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  • You’re the Master

    In the new year, people often make resolutions. “This is the year,” we often tell ourselves, “for a big change!”

    Perhaps the most common NYR: to find a new job. A better job. Or just a job. Of course, in our current economy, this resolution may be somewhat tempered by the cold reality of less hiring. Still, employees may aspire to something… better.

    It’s easy to conclude that the problem may be your employer. Just as there is no perfect mate or perfect marriage, there is no perfect workplace, and there is no perfect boss. If you can land another offer, it’s possible that a different job and a different company culture may suit you better—in which case, go for it, congratulations, and I wish you every success!

    But here’s my news flash for the New Year: creating your own greater job-satisfaction may be possible right where you are. It requires that you see yourself differently, and see your job differently. When you do this, it is possible that you will create different results in the corporate culture around you.

    A woman I know, a writer, spent many years working in ad agencies and PR agencies. She described feeling like a large, agile, trained, captive killer whale at a place like Sea World. “I live in a cement pond and perform tricks for food,” she told me one day over a martini or two.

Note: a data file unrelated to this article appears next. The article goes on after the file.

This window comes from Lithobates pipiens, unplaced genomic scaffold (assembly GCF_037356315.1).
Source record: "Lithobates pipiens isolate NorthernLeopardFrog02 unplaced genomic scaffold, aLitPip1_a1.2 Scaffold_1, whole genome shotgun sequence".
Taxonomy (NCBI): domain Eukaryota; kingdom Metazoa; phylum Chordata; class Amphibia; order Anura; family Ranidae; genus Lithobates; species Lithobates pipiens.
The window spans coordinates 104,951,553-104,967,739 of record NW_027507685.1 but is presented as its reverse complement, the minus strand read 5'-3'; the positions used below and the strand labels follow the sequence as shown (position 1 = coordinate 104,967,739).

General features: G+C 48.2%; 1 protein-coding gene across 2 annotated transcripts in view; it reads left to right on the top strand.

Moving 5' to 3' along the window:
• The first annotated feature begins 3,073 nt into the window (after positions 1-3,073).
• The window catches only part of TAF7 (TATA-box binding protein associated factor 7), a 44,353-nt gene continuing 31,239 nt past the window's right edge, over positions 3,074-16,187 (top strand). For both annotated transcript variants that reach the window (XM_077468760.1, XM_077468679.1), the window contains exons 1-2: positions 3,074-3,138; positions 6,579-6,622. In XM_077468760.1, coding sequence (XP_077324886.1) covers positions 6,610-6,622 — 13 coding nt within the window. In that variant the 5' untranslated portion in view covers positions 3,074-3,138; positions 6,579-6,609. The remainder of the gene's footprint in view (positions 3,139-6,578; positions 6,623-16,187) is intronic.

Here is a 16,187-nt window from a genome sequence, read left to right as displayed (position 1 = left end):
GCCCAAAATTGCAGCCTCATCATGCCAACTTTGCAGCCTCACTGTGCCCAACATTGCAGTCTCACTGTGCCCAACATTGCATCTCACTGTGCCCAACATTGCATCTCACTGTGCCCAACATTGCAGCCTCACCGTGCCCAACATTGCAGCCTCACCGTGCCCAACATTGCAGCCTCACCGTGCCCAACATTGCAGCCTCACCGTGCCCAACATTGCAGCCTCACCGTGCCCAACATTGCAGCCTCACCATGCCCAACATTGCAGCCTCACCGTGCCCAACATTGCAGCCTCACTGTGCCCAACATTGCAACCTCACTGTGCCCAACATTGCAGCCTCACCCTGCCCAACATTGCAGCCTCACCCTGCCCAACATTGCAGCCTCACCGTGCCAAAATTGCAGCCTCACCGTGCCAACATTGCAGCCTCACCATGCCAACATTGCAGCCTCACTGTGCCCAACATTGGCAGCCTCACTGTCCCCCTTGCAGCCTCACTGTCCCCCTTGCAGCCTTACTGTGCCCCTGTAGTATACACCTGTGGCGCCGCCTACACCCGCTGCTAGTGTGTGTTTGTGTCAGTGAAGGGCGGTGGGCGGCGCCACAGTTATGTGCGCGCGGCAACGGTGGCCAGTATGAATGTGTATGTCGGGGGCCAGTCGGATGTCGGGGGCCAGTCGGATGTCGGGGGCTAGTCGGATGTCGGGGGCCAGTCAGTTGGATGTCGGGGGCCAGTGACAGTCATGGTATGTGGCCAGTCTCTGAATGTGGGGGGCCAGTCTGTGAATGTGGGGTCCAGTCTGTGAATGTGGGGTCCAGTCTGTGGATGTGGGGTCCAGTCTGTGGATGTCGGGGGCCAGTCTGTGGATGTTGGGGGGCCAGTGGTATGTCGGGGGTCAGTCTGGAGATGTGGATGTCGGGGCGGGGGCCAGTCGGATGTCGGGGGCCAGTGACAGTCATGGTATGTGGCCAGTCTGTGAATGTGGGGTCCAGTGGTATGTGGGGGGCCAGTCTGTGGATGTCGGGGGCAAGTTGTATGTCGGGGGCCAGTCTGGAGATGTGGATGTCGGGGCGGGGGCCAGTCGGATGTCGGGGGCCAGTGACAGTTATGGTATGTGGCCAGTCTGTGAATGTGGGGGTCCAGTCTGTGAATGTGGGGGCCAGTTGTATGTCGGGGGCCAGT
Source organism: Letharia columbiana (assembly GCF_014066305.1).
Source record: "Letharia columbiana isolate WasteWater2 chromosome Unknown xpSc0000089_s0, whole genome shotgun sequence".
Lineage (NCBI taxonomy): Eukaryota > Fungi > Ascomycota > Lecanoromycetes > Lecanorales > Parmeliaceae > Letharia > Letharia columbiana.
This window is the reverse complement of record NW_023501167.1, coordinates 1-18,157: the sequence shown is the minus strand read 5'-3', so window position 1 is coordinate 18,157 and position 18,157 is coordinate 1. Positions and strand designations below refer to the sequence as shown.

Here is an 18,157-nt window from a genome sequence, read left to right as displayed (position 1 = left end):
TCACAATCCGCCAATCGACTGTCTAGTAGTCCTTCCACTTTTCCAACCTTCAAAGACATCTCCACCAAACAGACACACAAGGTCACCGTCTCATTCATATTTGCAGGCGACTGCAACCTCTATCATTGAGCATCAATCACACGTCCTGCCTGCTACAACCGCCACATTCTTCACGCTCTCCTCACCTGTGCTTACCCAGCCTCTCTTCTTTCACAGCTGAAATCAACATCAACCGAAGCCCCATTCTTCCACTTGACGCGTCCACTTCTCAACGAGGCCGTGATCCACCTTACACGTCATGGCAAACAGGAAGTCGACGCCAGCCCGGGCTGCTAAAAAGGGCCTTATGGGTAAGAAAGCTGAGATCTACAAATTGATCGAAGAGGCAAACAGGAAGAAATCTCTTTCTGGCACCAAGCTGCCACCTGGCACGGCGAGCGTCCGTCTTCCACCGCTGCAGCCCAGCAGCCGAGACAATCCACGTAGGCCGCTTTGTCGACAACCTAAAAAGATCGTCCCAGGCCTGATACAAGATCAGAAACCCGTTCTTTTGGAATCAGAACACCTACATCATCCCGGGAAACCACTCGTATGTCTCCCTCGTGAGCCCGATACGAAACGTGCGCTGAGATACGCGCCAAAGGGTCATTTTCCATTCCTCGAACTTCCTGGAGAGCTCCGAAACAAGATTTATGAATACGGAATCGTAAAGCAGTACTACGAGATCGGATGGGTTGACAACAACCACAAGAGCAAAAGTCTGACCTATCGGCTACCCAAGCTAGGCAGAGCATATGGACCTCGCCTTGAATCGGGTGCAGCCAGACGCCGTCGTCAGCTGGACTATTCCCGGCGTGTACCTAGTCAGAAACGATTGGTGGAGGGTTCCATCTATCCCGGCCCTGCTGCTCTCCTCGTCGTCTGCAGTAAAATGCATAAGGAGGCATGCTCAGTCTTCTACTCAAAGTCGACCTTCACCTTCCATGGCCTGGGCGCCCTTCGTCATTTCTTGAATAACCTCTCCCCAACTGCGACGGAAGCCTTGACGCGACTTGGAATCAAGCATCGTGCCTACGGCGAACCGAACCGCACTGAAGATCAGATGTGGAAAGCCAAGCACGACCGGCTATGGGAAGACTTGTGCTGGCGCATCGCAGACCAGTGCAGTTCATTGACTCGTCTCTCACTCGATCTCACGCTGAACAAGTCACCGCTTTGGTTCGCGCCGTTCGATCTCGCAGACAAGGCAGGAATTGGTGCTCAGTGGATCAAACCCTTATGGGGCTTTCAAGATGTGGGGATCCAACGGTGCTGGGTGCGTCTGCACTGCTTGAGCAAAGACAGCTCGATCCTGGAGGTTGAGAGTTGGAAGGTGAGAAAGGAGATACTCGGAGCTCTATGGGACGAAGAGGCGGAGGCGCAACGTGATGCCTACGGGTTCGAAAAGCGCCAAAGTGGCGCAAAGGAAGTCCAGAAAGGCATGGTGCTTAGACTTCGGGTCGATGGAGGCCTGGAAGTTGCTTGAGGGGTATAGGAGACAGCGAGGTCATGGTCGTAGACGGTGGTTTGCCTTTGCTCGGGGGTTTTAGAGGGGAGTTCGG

You may know how this story ends, as these stories always end: the trained killer whale bit her trainer in two. Bad whale.

    This is the problem with how most of us think of our jobs. We are conditioned to seek external rewards and incentives.

    But get this: Dan Pink, author of four best-selling books on motivation, says “Tangible rewards tend to have a substantially negative effect on intrinsic motivation.” Money, in particular, he says, tends to de-motivate. It’s never enough.

    In fact, Pink says “meaning is the new money.” What people really need in order to achieve and succeed is a sense of connection to something beyond self-interest. Something more meaningful.

    In 2012, try looking at your work with new eyes. The word that’s got my mind buzzing is “autotelic,” meaning that the activity is its own reward, and the goal is self-fulfilling.

    We’ve all had the experience of having our restaurant meal served by someone who genuinely seems to take joy in bringing us our food. Sure, this inspires us to tip well. But the truth is, people who love their work aren’t doing it for the tips.

    We’ve all felt the difference of being greeted and assisted by a customer service person who genuinely addresses our concerns, attentively and effectively. Their task may sound like a nightmare job: handling our luggage at the airport, or working at the DMV. Again, this is because whoever that person is finds some intrinsic pay-off in the job itself. These people work with pride, and a sense of joy.

    Do you?

    If you’re disconnected from your job, it’s human nature to say that this is because it’s not a good job. So, you play Farmville instead of working. You re-tweet and text and FB instead of working. Maybe you, oops, how did that get there?, may even find yourself slipping some office supplies into your gym bag. You paste magazine photos of beaches inside the drawer of your desk, thinking, Some day, some day.

    Some day is now. You may be experiencing disconnection, and dissatisfaction, because you’re waiting for rewards, like my friend Shamu, waiting for a fish to be tossed to her from the side of her sad cement pond.

    Find your meaning now. Where is it? The answer may surprise you.

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